Beetel recently launched its first tablet in India, Beetel Magiq, which comes with a 7 inch screen, Android 2.2 and a 1 GHz processor. It also supports a SIM card and voice calling through mobile networks. And, it is not the only tablet to support a SIM: Samsung Galaxy Tab 7 and Reliance 3G tab also support SIM cards and voice calling.
These devices, though, are not smartphones despite having everything that smartphones have with the added advantage of a bigger screen. Can they then be used as smartphones?
Well, technically speaking they can but for the size, which makes these devices too cumbersome for holding up to one’s ear. But then who is stopping us from re-inventing the way we talk — at least technology isn’t. All these tablets come with Bluetooth functionality and Bluetooth handsfree sets that offer good ergonomics and voice clarity are now available for less than Rs 1,000.
But why should we change our habits? The first reason that comes to mind is that using a tablet for calling will definitely cut down on the number of devices we carry — there would be no need to take a smartphone along because the tablet would be enough.
The second reason is that calling is just one of the things we use smartphones for – accessing and composing mails, navigation, gaming, watching videos and photos, and surfing the net are in fact the primary reasons why we buy smartphones.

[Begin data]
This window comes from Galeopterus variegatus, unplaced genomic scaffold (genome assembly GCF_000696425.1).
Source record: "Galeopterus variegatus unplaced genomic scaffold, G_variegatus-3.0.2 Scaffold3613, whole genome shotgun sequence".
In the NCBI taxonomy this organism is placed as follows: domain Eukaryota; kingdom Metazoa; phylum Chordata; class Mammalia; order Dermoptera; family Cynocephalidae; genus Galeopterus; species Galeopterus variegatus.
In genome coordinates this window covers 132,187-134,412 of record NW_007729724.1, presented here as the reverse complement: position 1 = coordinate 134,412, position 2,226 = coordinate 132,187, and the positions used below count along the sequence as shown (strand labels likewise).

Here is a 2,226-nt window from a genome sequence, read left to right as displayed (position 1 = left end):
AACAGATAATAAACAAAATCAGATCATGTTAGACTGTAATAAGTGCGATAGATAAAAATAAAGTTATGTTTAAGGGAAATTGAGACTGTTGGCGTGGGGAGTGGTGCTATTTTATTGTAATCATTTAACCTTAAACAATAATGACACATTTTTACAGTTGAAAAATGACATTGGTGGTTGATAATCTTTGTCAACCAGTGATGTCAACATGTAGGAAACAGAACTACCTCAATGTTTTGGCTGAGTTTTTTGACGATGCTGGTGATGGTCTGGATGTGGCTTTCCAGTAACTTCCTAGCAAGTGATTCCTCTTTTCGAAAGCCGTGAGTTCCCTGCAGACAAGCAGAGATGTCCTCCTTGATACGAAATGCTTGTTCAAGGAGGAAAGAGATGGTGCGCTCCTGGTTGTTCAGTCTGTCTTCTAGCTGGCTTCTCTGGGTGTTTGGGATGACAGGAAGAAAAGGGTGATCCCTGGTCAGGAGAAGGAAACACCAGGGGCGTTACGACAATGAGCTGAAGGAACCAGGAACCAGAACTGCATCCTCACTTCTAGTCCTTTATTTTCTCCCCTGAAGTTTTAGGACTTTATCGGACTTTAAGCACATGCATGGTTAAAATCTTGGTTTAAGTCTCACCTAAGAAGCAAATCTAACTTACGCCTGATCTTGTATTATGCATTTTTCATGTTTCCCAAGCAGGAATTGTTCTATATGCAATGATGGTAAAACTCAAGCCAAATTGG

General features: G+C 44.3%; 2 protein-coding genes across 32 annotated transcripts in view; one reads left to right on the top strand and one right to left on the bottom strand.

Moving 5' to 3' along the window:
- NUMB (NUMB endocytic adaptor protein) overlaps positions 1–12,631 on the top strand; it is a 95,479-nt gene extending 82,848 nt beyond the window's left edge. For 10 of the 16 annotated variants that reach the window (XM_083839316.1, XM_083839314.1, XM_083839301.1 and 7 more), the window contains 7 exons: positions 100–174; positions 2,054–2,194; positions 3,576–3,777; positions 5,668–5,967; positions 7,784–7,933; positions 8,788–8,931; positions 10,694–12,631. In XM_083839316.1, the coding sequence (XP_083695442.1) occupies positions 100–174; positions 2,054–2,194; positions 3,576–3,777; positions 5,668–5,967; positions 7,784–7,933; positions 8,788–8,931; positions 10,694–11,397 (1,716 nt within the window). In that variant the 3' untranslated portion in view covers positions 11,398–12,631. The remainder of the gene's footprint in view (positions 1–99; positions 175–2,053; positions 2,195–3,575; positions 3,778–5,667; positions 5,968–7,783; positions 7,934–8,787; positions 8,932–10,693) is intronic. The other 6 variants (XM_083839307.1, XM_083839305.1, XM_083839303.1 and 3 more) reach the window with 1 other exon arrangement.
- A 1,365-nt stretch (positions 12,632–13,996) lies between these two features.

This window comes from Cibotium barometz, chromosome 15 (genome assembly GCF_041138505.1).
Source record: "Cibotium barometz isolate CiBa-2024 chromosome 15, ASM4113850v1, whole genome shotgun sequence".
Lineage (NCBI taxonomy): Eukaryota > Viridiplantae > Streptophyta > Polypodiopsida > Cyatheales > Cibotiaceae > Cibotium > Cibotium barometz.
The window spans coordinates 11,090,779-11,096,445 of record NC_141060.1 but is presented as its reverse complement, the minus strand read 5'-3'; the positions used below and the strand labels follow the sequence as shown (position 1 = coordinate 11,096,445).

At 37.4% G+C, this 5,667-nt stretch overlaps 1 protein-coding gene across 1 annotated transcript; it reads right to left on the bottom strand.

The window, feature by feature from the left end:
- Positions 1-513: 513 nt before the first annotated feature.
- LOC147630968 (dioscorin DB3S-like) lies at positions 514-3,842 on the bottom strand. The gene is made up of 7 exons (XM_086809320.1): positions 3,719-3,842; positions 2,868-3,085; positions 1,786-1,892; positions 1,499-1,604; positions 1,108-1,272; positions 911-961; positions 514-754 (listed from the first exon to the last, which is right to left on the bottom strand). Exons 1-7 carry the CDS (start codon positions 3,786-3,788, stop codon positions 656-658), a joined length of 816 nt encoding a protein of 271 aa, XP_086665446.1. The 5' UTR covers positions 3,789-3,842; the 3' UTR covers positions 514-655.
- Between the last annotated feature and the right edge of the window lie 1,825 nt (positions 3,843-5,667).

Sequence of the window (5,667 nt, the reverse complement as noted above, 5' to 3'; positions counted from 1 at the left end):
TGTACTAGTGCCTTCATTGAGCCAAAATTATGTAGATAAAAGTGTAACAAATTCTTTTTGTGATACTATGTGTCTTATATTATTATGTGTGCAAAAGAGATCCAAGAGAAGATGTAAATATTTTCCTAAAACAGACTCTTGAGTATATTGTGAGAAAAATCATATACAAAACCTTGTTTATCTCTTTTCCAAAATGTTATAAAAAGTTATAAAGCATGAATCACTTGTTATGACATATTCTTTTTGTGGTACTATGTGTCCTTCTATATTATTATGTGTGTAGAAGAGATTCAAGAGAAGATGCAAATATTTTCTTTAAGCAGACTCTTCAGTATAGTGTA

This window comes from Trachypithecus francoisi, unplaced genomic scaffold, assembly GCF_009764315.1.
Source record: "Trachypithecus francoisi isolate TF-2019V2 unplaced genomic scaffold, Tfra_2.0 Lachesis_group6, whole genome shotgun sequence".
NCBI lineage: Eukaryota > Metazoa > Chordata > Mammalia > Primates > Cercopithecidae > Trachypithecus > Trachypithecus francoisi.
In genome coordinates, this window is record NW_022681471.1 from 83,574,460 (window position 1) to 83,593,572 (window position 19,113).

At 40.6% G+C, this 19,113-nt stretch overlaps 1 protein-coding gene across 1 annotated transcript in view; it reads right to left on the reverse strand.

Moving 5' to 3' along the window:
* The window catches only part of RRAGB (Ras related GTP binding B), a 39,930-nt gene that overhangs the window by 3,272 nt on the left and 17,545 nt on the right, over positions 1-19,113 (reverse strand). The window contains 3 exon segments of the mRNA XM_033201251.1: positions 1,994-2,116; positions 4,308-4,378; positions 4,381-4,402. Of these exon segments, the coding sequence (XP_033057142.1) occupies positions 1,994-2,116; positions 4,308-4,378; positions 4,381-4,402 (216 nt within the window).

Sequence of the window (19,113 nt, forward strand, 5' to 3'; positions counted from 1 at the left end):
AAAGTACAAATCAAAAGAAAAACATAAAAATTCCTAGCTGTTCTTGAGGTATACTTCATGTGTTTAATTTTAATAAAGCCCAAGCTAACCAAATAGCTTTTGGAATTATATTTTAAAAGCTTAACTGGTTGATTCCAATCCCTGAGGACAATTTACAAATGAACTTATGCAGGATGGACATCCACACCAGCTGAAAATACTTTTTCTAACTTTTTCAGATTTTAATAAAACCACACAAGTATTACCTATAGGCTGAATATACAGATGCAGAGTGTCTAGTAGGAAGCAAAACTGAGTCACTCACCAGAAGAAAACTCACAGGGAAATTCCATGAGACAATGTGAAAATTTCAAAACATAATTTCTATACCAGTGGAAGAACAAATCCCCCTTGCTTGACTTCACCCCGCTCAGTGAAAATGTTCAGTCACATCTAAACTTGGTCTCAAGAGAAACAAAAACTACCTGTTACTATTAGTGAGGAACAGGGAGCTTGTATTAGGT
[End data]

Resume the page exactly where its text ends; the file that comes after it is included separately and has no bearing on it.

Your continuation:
For these tasks a tablet is much better because of its big screen. Most smartphones come with 3.5 to 4 inch screens, compared to the 7 inch display of the tablet.
Moreover, if you make a lot of video calls, a tablet is a much better choice. Even for voice calls a tablet has a better microphone in case a group wants to use it (the microphone used in tablets are designed to receive voice from all directions same as laptop mics; while smartphones have microphones for single users as they prevent ambient noise from disturbing the conversation. So, for group calling or conferencing, tablets are better devices.
People might argue that tablets are more expensive than smartphones, but this is not true. Consider Beetel Magiq, which costs Rs 9,000. At that price you will at best get a 3.2 inch smartphone running Android 2.2 on a 600 MHz processor. And Beetel beats these devices on all counts except that it doesn’t have a capacitive screen.
Go a notch higher and there is the Reliance 3G tab which outdoes its smartphone competitors both in specs and in price. Even the higher end Galaxy Tab 7, at Rs 24,000, competes well with smartphones like Sony Ericsson Xperia Arc, HTC Incredible S, and even its own stable mate Galaxy S in terms of price and specifications.
The negative aspects of using a tablet that doubles as a phone are that it would then be necessary to carry the device around wherever one goes. Another reason is that there are a limited number of tablets that can connect to mobile networks so there’s a lack of choice.
However, for users who tend to carry around more than one device, a 7 inch tablet might work wonders as one of those devices.